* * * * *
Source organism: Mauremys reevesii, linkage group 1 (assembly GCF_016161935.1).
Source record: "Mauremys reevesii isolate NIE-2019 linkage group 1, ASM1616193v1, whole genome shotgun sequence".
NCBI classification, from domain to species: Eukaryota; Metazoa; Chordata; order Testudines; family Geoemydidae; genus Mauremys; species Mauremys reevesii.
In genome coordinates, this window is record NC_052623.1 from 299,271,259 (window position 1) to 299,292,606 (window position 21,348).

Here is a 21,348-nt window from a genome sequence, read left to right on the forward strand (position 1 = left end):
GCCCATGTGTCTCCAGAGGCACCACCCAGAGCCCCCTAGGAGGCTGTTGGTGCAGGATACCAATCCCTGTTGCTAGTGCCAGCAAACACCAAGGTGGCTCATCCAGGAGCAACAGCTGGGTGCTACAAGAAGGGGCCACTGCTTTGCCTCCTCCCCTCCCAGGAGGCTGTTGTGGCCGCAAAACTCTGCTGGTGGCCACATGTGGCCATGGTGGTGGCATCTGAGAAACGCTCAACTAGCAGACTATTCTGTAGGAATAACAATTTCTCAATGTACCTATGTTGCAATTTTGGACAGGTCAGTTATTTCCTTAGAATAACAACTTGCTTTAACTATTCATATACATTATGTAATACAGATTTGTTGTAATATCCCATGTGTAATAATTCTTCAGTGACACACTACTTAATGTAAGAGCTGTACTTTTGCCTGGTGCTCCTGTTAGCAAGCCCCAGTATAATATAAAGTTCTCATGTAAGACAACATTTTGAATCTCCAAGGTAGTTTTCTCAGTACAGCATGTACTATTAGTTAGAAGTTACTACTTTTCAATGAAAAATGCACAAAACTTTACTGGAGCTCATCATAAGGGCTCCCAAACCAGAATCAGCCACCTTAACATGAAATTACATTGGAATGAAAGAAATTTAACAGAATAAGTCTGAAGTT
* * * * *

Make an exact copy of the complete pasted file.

Source organism: Mauremys reevesii, linkage group 1 (assembly GCF_016161935.1).
Source record: "Mauremys reevesii isolate NIE-2019 linkage group 1, ASM1616193v1, whole genome shotgun sequence".
NCBI classification, from domain to species: Eukaryota; Metazoa; Chordata; order Testudines; family Geoemydidae; genus Mauremys; species Mauremys reevesii.
In genome coordinates, this window is record NC_052623.1 from 299,271,259 (window position 1) to 299,292,606 (window position 21,348).

Here is a 21,348-nt window from a genome sequence, read left to right on the forward strand (position 1 = left end):
GCCCATGTGTCTCCAGAGGCACCACCCAGAGCCCCCTAGGAGGCTGTTGGTGCAGGATACCAATCCCTGTTGCTAGTGCCAGCAAACACCAAGGTGGCTCATCCAGGAGCAACAGCTGGGTGCTACAAGAAGGGGCCACTGCTTTGCCTCCTCCCCTCCCAGGAGGCTGTTGTGGCCGCAAAACTCTGCTGGTGGCCACATGTGGCCATGGTGGTGGCATCTGAGAAACGCTCAACTAGCAGACTATTCTGTAGGAATAACAATTTCTCAATGTACCTATGTTGCAATTTTGGACAGGTCAGTTATTTCCTTAGAATAACAACTTGCTTTAACTATTCATATACATTATGTAATACAGATTTGTTGTAATATCCCATGTGTAATAATTCTTCAGTGACACACTACTTAATGTAAGAGCTGTACTTTTGCCTGGTGCTCCTGTTAGCAAGCCCCAGTATAATATAAAGTTCTCATGTAAGACAACATTTTGAATCTCCAAGGTAGTTTTCTCAGTACAGCATGTACTATTAGTTAGAAGTTACTACTTTTCAATGAAAAATGCACAAAACTTTACTGGAGCTCATCATAAGGGCTCCCAAACCAGAATCAGCCACCTTAACATGAAATTACATTGGAATGAAAGAAATTTAACAGAATAAGTCTGAAGTT